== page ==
How to get around Phuket

On foot; most popular resorts and hotels are located close to a beach, restaurants and shopping areas.

Elsewhere, taxis, tuk-tuks (small yellow or red open-air minivans), motorcycle taxis and songtaews (blue open-air buses) are the most convenient way of getting around Phuket. Cars, scooters and motorcycles are also available to hire.

While hiring a car or motorcycle is a fun way to explore the island, you need to take great care when driving in Phuket.

Phuket has one of the highest road accident rates in Thailand, with motorbike accidents being the most common cause of death on the island.

Most of the roads are narrow, with occasional potholes. Roads can also become slippery when wet, so even more care should be taken during the rainy season, especially when riding a motorcycle or scooter.

Most local drivers have extreme disregard for traffic regulations, which often leads to unexpected and dangerous behaviour, including but not limited to running red lights, not indicating and overtaking on blind corners.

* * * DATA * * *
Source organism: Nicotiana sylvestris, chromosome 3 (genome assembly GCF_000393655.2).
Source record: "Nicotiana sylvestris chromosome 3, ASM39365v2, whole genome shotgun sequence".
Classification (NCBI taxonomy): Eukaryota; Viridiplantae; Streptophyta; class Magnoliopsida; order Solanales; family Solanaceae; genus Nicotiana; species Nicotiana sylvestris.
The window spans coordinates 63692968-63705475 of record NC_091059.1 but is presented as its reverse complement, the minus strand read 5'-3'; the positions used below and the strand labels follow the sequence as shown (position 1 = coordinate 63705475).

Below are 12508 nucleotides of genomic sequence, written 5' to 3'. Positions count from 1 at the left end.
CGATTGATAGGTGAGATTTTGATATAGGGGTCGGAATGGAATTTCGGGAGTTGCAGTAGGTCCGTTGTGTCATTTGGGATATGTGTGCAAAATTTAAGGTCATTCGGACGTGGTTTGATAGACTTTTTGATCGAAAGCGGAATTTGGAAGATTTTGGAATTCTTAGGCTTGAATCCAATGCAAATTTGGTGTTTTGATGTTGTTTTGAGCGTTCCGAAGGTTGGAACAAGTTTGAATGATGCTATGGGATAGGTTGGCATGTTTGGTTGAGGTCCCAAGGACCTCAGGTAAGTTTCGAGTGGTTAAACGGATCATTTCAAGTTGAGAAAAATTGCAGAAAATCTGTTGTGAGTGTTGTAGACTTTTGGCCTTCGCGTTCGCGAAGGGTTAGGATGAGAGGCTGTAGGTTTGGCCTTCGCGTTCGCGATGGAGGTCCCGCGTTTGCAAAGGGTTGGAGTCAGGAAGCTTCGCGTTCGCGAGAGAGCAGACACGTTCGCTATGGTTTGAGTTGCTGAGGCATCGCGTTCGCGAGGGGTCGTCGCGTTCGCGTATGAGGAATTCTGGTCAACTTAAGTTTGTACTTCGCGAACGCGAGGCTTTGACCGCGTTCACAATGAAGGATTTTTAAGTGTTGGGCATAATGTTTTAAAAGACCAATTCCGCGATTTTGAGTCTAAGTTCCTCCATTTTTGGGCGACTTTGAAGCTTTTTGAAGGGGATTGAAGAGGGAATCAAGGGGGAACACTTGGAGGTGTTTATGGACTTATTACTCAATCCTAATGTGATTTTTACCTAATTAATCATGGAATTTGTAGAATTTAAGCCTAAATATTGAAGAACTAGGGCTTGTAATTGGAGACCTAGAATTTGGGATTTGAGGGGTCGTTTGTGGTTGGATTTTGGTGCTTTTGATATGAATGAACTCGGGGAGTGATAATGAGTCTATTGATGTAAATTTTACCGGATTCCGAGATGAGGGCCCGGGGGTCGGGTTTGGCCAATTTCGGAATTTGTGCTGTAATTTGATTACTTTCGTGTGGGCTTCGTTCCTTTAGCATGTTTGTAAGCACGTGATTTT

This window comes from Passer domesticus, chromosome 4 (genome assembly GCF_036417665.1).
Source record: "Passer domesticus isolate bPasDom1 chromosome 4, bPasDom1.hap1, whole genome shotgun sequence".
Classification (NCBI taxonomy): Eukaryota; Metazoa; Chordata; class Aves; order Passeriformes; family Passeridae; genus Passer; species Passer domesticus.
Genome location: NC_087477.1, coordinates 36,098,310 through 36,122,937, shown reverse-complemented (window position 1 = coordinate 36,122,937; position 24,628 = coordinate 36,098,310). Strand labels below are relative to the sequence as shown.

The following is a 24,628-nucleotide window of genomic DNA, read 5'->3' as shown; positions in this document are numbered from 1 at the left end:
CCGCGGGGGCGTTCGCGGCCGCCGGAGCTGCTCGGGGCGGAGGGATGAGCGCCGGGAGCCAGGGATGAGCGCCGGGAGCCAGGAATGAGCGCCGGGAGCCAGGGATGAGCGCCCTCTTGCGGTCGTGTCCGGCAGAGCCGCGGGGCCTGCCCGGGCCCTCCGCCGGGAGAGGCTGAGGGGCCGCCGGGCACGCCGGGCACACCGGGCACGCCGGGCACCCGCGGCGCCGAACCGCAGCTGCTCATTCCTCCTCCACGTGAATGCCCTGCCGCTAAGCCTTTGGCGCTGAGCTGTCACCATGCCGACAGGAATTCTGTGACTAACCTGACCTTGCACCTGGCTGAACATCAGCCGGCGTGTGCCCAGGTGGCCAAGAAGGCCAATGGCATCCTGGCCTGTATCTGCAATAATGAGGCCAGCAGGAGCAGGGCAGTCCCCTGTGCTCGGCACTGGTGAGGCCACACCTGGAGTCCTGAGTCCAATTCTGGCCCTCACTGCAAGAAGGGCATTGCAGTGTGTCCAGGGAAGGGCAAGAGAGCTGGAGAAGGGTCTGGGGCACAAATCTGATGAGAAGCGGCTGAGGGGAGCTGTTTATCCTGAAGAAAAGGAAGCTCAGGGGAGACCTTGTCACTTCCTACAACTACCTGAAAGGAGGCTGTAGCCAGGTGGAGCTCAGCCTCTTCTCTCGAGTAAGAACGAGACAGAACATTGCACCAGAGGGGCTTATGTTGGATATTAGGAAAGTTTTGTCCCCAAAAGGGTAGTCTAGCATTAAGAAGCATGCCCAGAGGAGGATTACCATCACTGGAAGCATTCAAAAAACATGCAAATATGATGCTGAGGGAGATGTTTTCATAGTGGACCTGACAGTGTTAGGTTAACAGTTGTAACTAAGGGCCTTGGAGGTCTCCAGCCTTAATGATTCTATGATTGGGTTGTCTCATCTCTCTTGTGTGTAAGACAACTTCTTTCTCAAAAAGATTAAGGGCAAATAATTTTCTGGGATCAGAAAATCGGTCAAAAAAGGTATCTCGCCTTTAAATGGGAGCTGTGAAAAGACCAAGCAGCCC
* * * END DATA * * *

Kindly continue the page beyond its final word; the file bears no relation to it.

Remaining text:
Local traffic drives on the left-hand side of the road. However, you will see a lot of motorbikes driving down the wrong side of the road in Phuket.

You should keep to the left of the lane when riding a motorbike, and keep an eye for overtaking cars. Larger vehicles have the right of way in Thailand. Coaches and lorries often drive fast, and everyone else just has to get out of the way. Unfortunately, this is an unwritten rule of the road in Thailand.

If in doubt, hire a car with driver or use a tuk-tuk or taxi, which can be rented by the day.

Transport options in Phuket

Car hire: Car-hire companies, including Avis, Budget, Hertz and several local agencies, have offices at Phuket International Airport and in Phuket Town.